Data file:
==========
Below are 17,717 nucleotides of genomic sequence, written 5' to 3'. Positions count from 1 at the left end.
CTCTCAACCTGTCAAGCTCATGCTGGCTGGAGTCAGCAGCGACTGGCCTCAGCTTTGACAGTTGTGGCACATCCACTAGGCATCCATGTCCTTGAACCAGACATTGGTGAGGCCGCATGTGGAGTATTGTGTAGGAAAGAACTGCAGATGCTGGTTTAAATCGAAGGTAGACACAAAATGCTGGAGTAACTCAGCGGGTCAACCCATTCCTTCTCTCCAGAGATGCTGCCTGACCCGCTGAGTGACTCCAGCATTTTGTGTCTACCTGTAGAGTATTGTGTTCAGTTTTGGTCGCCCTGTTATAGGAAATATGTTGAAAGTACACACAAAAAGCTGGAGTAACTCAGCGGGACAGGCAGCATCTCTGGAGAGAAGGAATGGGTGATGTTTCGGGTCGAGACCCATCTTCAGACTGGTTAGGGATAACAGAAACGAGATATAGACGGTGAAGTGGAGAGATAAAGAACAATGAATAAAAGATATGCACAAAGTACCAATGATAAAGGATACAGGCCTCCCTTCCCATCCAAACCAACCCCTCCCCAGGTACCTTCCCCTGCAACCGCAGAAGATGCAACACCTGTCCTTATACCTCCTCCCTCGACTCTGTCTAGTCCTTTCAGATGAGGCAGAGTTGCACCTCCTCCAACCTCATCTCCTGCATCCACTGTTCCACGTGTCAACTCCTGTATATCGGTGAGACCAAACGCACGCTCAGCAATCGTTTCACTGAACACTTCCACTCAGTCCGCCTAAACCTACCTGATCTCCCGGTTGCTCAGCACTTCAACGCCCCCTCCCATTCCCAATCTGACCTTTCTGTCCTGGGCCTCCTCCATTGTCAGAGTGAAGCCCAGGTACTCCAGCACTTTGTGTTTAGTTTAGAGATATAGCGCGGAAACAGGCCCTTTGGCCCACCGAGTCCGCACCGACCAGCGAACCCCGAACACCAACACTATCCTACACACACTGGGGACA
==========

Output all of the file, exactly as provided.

Below are 17,717 nucleotides of genomic sequence, written 5' to 3'. Positions count from 1 at the left end.
CTCTCAACCTGTCAAGCTCATGCTGGCTGGAGTCAGCAGCGACTGGCCTCAGCTTTGACAGTTGTGGCACATCCACTAGGCATCCATGTCCTTGAACCAGACATTGGTGAGGCCGCATGTGGAGTATTGTGTAGGAAAGAACTGCAGATGCTGGTTTAAATCGAAGGTAGACACAAAATGCTGGAGTAACTCAGCGGGTCAACCCATTCCTTCTCTCCAGAGATGCTGCCTGACCCGCTGAGTGACTCCAGCATTTTGTGTCTACCTGTAGAGTATTGTGTTCAGTTTTGGTCGCCCTGTTATAGGAAATATGTTGAAAGTACACACAAAAAGCTGGAGTAACTCAGCGGGACAGGCAGCATCTCTGGAGAGAAGGAATGGGTGATGTTTCGGGTCGAGACCCATCTTCAGACTGGTTAGGGATAACAGAAACGAGATATAGACGGTGAAGTGGAGAGATAAAGAACAATGAATAAAAGATATGCACAAAGTACCAATGATAAAGGATACAGGCCTCCCTTCCCATCCAAACCAACCCCTCCCCAGGTACCTTCCCCTGCAACCGCAGAAGATGCAACACCTGTCCTTATACCTCCTCCCTCGACTCTGTCTAGTCCTTTCAGATGAGGCAGAGTTGCACCTCCTCCAACCTCATCTCCTGCATCCACTGTTCCACGTGTCAACTCCTGTATATCGGTGAGACCAAACGCACGCTCAGCAATCGTTTCACTGAACACTTCCACTCAGTCCGCCTAAACCTACCTGATCTCCCGGTTGCTCAGCACTTCAACGCCCCCTCCCATTCCCAATCTGACCTTTCTGTCCTGGGCCTCCTCCATTGTCAGAGTGAAGCCCAGGTACTCCAGCACTTTGTGTTTAGTTTAGAGATATAGCGCGGAAACAGGCCCTTTGGCCCACCGAGTCCGCACCGACCAGCGAACCCCGAACACCAACACTATCCTACACACACTGGGGACA